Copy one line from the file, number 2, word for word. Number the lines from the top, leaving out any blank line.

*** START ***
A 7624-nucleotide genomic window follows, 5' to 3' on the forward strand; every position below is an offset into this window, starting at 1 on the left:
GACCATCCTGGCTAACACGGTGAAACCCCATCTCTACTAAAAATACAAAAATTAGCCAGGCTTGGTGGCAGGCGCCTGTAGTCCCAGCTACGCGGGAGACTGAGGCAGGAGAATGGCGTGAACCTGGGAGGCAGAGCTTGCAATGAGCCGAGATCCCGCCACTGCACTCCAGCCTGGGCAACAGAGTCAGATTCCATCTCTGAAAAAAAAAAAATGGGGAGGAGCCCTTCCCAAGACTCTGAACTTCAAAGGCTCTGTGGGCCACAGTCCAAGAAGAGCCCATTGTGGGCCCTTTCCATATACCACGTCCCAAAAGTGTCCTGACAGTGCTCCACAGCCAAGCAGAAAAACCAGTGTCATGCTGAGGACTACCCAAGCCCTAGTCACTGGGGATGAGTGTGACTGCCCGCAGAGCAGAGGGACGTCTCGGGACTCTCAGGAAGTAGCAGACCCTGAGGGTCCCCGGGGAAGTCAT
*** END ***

GACCATCCTGGCTAACACGGTGAAACCCCATCTCTACTAAAAATACAAAAATTAGCCAGGCTTGGTGGCAGGCGCCTGTAGTCCCAGCTACGCGGGAGACTGAGGCAGGAGAATGGCGTGAACCTGGGAGGCAGAGCTTGCAATGAGCCGAGATCCCGCCACTGCACTCCAGCCTGGGCAACAGAGTCAGATTCCATCTCTGAAAAAAAAAAAATGGGGAGGAGCCCTTCCCAAGACTCTGAACTTCAAAGGCTCTGTGGGCCACAGTCCAAGAAGAGCCCATTGTGGGCCCTTTCCATATACCACGTCCCAAAAGTGTCCTGACAGTGCTCCACAGCCAAGCAGAAAAACCAGTGTCATGCTGAGGACTACCCAAGCCCTAGTCACTGGGGATGAGTGTGACTGCCCGCAGAGCAGAGGGACGTCTCGGGACTCTCAGGAAGTAGCAGACCCTGAGGGTCCCCGGGGAAGTCAT